As a cell developmental biologist, I hope your students become fascinated by how cells become specialized and how they work. Cells can be very interesting to students, once they jump past the size issue. Microscopes can help to make cells seem tangible, although most of the activities in this unit are designed to teach without the use of any equipment. One disadvantage of thinking of cells only as they appear in a microscope is that typically those cells are dead. Living cells are much more interesting, since they can move, crawl, and some cells, such as nerve cells with their spectacular axons, can send out long processes.
As you know, cells are the units of human life. Without cells there would be no life. Each of us originated from a single cell. One of the first activities that students experience investigates the questions, “What would it be like if we were made up of a single cell?” and “Why is it necessary to have millions of tiny cells to build a human?”
Your students can probably already name important cell types from other parts of the curriculum, such as nerve cells, heart muscle cells, sperm, and eggs. They know humans develop from a single cell. Their curiosity can be reawakened to focus on questions such as those that follow. How can one cell, the fertilized egg, lead to such different kinds of cells in bone, in blood, and in the lens of an eye? How do these cells become specialized? How does cellular diversity happen?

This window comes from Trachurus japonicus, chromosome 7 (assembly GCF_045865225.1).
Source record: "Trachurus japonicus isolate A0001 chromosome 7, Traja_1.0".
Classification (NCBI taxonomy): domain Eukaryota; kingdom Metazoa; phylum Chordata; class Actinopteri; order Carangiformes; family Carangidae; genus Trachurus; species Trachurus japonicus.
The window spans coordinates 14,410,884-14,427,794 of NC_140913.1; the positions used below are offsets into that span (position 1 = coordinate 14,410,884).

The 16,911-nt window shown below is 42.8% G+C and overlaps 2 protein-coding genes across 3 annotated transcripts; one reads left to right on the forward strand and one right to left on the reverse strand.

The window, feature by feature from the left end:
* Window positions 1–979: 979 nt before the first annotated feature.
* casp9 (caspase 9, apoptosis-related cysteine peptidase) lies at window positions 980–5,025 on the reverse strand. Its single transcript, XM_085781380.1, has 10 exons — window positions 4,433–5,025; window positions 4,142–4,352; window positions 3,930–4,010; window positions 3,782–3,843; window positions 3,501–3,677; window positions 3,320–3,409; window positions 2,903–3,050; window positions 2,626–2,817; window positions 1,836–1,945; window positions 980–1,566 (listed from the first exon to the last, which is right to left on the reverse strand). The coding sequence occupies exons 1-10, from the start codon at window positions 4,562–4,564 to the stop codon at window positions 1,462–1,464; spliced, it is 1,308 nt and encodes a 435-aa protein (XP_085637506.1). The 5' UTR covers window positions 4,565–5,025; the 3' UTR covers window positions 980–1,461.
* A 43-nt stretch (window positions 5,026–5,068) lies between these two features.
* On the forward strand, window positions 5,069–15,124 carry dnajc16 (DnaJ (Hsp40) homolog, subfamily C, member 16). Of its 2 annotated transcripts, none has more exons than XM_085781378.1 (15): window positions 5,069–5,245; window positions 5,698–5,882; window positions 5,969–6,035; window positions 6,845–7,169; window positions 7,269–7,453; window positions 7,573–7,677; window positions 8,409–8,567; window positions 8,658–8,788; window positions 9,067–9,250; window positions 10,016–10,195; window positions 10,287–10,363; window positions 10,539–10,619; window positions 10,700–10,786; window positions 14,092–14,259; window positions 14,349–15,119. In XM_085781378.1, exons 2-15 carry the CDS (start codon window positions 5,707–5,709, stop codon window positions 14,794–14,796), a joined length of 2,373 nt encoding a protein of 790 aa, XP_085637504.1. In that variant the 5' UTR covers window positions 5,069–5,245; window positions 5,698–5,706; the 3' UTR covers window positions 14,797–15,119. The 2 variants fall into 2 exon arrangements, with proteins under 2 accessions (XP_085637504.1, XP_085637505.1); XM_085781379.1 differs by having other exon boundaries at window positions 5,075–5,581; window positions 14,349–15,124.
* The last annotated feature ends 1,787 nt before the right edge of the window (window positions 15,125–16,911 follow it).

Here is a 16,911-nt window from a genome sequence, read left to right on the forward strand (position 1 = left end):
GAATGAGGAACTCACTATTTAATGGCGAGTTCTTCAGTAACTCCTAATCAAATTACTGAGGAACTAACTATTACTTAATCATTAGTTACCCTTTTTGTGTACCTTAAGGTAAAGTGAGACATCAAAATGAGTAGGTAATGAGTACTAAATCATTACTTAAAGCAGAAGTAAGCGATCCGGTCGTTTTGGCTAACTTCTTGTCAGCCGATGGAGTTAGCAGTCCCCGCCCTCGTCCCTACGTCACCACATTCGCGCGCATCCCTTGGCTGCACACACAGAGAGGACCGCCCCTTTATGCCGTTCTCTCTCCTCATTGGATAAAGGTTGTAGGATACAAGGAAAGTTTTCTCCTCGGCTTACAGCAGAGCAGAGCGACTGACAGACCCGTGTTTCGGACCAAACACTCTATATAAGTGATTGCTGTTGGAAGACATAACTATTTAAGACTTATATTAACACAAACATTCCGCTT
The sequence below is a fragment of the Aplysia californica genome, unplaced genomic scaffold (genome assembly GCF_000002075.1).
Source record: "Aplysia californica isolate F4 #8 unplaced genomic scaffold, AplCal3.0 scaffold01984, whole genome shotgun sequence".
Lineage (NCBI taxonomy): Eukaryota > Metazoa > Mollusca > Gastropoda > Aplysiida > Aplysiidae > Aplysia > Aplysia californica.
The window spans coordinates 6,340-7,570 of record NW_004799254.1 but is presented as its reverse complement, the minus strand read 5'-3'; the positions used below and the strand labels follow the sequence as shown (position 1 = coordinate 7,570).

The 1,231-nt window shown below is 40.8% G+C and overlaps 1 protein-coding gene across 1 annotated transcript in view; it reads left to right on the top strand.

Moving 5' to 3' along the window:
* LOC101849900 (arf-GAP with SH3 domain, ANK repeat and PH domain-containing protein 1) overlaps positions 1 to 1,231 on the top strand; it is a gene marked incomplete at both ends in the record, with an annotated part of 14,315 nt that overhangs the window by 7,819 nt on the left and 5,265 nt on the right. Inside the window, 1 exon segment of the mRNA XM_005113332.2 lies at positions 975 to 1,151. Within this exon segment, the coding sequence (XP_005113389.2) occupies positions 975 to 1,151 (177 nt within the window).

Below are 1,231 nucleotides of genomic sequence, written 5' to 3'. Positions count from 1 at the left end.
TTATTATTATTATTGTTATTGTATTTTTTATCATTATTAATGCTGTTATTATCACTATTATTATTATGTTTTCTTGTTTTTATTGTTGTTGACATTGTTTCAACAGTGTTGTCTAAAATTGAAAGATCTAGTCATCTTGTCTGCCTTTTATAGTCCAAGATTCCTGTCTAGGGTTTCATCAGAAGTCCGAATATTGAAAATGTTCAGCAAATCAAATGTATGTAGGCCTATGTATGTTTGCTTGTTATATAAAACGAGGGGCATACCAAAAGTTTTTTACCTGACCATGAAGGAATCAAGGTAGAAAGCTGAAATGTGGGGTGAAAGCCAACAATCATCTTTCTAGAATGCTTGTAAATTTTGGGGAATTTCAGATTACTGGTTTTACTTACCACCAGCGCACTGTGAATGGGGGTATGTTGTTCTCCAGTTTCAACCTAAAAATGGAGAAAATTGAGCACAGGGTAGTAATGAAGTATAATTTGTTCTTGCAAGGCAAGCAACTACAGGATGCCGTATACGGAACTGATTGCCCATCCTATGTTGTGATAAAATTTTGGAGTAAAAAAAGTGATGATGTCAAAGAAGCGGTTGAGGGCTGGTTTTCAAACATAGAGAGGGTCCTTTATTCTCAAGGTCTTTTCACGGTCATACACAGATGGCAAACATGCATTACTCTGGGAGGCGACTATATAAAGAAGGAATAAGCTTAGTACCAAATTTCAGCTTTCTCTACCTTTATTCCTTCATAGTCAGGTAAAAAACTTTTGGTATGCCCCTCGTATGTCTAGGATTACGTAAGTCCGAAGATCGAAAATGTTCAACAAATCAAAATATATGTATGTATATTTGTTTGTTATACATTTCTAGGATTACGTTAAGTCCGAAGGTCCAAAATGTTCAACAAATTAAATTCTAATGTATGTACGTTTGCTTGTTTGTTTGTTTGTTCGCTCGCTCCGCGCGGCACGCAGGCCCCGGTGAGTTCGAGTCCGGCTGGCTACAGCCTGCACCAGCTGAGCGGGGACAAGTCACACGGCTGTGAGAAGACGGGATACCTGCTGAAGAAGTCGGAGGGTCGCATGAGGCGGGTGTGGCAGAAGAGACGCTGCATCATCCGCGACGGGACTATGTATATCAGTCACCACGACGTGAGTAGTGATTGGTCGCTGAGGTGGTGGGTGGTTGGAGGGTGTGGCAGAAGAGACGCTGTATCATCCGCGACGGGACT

The activities in this unit are more important than the text. You know your own students and can anticipate which of the various activities will be best for them. Some are fun and others are more challenging. There is a broad range of activities. Thus each student should find some aspect of cells that is enjoyable and stimulating to investigate.
This unit has five sections, so you may want to select the material that best meets the needs of your class. Some students may want to investigate the artistic side of cells. For example, you may choose to use the Mini Activity in which soap bubbles represent cells. Other students may want to take a mathematical approach to investigating cells. For them, activities that deal with surface area and volume of cells, such as Activity 1-1, may be most interesting.
Teaching from specific questions about cells is a great way to approach this unit. I hope that you and your students will come up with questions that this unit does not answer. I hope you will ask students to keep a journal of their questions about cells. As they go through middle school, high school, and college, there will be new answers for many of these questions. One good question often leads to others. Someday they may actually be involved in finding answers to some questions.